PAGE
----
THE WAY …
The spiritual person knows of three ideal ways to encounter God: fasting, retreat and pilgrimage. All three support our personal striving to find the meaning of life and our own spiritual home.
Pilgrimage has long been an important aspect of many cultures, while the Way of St. James has made a significant contribution to it’s resurgence in the modern world. Coming from Hungary and the Slovak Republic, the Austrian part of the Way of St. James begins at the Hainburger Pforte in Lower Austria and follows the River Danube upstreams along the remnants oft he old Roman Limes Road through Vienna, Linz, Salzburg and Innsbruck and on to Feldkirch.
The Way of St. James in Austria has over 600km in length and leads travelers past world-famous lakes, historic towns, across alpine pastures and alongside numerous rivers. Hikers and pilgrims discover life´s many small wonders and hospitality that comes from the heart. One step after another, every day a new.
On the path to oneself
In our hectic times, pilgrimages are actually experiencing a renaissance. But it is not always religious reasons which stand in the forefront of the journey. Discovering tranquility and renewed strength is the motivation of many of today’s pilgrims. One portion of what is probably the most famous pilgrimage trail in all of Europe – the Jakobsweg (St. James Trail), which leads to its ultimate destination in Santiago de Compostela in Spain – also makes its way through Austria and Southeastern Bavaria.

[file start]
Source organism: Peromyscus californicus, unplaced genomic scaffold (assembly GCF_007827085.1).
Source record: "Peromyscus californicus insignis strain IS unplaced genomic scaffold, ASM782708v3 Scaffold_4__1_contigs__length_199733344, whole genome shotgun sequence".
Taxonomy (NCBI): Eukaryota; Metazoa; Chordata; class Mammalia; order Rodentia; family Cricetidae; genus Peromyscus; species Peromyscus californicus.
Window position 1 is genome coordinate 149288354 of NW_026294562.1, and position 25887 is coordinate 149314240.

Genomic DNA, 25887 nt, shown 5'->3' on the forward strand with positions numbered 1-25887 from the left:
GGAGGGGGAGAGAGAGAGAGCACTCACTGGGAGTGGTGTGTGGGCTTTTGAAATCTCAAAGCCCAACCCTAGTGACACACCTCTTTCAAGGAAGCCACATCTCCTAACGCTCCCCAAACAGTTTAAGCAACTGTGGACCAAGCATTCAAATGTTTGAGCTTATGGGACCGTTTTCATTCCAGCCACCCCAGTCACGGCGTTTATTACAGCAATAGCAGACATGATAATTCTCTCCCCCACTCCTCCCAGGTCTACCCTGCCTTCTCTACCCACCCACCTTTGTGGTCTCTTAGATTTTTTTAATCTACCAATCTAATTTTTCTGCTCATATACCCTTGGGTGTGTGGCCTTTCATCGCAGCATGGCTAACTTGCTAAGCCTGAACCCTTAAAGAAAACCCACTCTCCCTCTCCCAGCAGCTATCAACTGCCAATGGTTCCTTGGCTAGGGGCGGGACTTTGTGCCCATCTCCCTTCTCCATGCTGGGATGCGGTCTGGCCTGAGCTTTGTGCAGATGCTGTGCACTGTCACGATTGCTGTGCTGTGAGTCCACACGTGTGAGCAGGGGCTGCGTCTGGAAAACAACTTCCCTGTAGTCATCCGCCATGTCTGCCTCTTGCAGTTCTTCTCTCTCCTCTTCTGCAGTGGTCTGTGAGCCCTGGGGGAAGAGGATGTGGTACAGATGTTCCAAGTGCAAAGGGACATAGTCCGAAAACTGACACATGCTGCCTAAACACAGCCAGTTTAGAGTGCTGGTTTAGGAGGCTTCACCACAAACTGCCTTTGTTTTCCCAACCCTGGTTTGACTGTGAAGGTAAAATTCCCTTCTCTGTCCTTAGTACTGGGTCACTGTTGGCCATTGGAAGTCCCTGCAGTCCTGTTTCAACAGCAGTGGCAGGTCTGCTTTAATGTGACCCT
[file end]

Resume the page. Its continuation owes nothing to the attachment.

James the Elder (Span. Santiago, Ger. Jakob), a disciple of Jesus and later apostle, is said to have come to Spain as a missionary. After returning home, he was beheaded in Jerusalem in 44 AD. His body – so the legend goes – made its way to Spain in 614, where his burial site subsequently faded from memory. In the 9th century, his tomb was rediscovered, since which time he has become the subject of great veneration as the nation’s patron saint and protector of pilgrims. Even in the Early Middle Ages, believers would head out in search of their saints – whose graves soon became major pilgrimage destinations.
The reasons for embarking on such journeys were as varied as the people themselves. Every year, thousands of pilgrims set out to walk at least a portion of the Jacobsweg – contemplative, rediscovering their own center and drawing on new sources of inner strength. Why not muster the courage, pack your backpack, tighten your hiking boots and follow Jacobsweg, discovering your own soul and the wonderful landscapes along Austria as you go.
Map of the Way of St. James:
Capital of the Tyrol and one of the most beautiful citys in the Alps
General video about vacation in Austria: